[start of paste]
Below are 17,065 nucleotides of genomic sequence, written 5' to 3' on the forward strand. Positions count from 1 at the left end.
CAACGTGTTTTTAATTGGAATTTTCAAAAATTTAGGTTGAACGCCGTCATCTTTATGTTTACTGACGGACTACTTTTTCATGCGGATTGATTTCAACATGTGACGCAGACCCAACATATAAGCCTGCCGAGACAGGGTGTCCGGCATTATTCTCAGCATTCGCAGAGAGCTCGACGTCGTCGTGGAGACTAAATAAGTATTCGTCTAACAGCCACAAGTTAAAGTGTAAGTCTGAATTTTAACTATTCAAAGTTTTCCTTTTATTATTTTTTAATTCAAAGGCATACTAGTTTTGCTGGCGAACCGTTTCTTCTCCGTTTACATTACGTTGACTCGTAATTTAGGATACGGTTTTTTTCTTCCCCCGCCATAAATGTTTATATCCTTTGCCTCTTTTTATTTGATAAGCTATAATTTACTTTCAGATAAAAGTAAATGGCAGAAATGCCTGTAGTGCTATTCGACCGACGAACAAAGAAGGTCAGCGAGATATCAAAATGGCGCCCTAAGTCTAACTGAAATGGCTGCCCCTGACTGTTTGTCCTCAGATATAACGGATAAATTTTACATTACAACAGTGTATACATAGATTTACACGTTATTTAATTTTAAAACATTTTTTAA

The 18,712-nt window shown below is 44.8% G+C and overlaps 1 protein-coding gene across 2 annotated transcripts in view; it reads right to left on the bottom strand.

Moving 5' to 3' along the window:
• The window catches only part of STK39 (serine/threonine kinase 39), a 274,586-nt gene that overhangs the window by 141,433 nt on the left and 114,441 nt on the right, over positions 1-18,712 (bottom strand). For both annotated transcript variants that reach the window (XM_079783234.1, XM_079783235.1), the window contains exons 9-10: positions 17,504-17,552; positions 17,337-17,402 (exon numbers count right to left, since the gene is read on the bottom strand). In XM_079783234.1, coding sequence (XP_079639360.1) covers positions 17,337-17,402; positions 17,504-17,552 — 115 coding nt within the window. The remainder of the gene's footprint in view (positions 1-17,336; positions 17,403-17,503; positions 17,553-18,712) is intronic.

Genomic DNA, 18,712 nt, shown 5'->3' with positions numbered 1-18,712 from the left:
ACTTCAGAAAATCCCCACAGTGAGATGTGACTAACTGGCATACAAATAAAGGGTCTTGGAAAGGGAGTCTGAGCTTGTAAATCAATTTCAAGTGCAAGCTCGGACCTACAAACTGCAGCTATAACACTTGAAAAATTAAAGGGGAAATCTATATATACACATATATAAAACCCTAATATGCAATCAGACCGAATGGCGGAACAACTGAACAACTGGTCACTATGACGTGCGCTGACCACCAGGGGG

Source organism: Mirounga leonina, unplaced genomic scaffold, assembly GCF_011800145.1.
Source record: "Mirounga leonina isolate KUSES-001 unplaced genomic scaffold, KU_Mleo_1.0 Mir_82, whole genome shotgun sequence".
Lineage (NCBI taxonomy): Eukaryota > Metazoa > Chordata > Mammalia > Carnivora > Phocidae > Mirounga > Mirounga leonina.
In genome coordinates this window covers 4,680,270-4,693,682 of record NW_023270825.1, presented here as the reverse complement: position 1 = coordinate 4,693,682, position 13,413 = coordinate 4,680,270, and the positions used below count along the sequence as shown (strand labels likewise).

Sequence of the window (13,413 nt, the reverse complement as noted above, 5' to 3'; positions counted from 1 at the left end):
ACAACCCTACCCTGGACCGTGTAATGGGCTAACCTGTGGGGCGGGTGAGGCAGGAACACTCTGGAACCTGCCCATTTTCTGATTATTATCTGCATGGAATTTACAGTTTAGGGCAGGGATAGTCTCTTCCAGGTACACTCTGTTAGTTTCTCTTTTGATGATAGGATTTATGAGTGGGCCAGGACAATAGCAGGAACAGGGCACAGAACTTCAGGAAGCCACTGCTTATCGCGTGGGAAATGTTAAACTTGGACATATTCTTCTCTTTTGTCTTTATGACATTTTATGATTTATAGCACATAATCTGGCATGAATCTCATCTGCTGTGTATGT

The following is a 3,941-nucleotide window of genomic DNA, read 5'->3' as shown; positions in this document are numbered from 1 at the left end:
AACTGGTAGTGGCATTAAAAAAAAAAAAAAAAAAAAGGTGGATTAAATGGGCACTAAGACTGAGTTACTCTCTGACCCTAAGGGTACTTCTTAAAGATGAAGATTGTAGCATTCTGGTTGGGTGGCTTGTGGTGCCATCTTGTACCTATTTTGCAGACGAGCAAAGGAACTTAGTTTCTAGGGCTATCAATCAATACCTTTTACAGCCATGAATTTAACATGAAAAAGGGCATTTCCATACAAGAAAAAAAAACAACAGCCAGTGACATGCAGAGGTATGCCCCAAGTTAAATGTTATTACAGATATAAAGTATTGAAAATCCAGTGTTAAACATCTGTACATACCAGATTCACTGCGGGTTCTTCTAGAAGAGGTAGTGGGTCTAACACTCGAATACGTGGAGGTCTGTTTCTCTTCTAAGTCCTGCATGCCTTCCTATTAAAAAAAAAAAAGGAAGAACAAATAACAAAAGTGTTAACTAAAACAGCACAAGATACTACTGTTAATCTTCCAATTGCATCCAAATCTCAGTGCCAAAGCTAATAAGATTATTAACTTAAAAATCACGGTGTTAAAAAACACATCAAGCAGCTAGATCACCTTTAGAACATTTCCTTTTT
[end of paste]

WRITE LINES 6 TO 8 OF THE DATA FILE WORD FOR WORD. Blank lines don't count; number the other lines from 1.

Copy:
Genomic DNA, 18,712 nt, shown 5'->3' with positions numbered 1-18,712 from the left:
ACTTCAGAAAATCCCCACAGTGAGATGTGACTAACTGGCATACAAATAAAGGGTCTTGGAAAGGGAGTCTGAGCTTGTAAATCAATTTCAAGTGCAAGCTCGGACCTACAAACTGCAGCTATAACACTTGAAAAATTAAAGGGGAAATCTATATATACACATATATAAAACCCTAATATGCAATCAGACCGAATGGCGGAACAACTGAACAACTGGTCACTATGACGTGCGCTGACCACCAGGGGG

Source organism: Mirounga leonina, unplaced genomic scaffold, assembly GCF_011800145.1.